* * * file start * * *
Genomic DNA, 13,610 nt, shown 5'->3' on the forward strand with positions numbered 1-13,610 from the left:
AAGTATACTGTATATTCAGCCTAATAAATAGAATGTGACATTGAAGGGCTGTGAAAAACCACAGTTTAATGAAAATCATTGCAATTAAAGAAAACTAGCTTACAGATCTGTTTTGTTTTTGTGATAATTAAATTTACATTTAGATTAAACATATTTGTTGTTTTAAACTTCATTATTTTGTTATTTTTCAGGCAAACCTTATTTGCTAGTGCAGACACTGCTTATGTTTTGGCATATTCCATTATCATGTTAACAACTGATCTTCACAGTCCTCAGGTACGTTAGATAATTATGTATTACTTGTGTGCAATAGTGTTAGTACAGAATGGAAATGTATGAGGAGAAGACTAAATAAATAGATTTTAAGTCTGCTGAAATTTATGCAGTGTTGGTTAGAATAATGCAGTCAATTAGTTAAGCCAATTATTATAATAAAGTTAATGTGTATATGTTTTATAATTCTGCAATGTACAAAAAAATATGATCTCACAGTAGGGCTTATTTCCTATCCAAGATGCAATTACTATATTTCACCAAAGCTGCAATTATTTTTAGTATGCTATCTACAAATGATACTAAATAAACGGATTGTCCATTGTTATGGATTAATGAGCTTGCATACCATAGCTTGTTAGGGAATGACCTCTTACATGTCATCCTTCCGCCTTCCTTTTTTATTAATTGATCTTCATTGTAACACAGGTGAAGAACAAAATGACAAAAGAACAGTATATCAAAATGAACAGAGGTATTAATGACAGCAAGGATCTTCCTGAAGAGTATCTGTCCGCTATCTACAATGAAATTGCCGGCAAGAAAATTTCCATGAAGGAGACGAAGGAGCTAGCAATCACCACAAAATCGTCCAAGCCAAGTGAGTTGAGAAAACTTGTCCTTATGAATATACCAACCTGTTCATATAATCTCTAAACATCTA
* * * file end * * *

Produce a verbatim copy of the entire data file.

Genomic DNA, 13,610 nt, shown 5'->3' on the forward strand with positions numbered 1-13,610 from the left:
AAGTATACTGTATATTCAGCCTAATAAATAGAATGTGACATTGAAGGGCTGTGAAAAACCACAGTTTAATGAAAATCATTGCAATTAAAGAAAACTAGCTTACAGATCTGTTTTGTTTTTGTGATAATTAAATTTACATTTAGATTAAACATATTTGTTGTTTTAAACTTCATTATTTTGTTATTTTTCAGGCAAACCTTATTTGCTAGTGCAGACACTGCTTATGTTTTGGCATATTCCATTATCATGTTAACAACTGATCTTCACAGTCCTCAGGTACGTTAGATAATTATGTATTACTTGTGTGCAATAGTGTTAGTACAGAATGGAAATGTATGAGGAGAAGACTAAATAAATAGATTTTAAGTCTGCTGAAATTTATGCAGTGTTGGTTAGAATAATGCAGTCAATTAGTTAAGCCAATTATTATAATAAAGTTAATGTGTATATGTTTTATAATTCTGCAATGTACAAAAAAATATGATCTCACAGTAGGGCTTATTTCCTATCCAAGATGCAATTACTATATTTCACCAAAGCTGCAATTATTTTTAGTATGCTATCTACAAATGATACTAAATAAACGGATTGTCCATTGTTATGGATTAATGAGCTTGCATACCATAGCTTGTTAGGGAATGACCTCTTACATGTCATCCTTCCGCCTTCCTTTTTTATTAATTGATCTTCATTGTAACACAGGTGAAGAACAAAATGACAAAAGAACAGTATATCAAAATGAACAGAGGTATTAATGACAGCAAGGATCTTCCTGAAGAGTATCTGTCCGCTATCTACAATGAAATTGCCGGCAAGAAAATTTCCATGAAGGAGACGAAGGAGCTAGCAATCACCACAAAATCGTCCAAGCCAAGTGAGTTGAGAAAACTTGTCCTTATGAATATACCAACCTGTTCATATAATCTCTAAACATCTA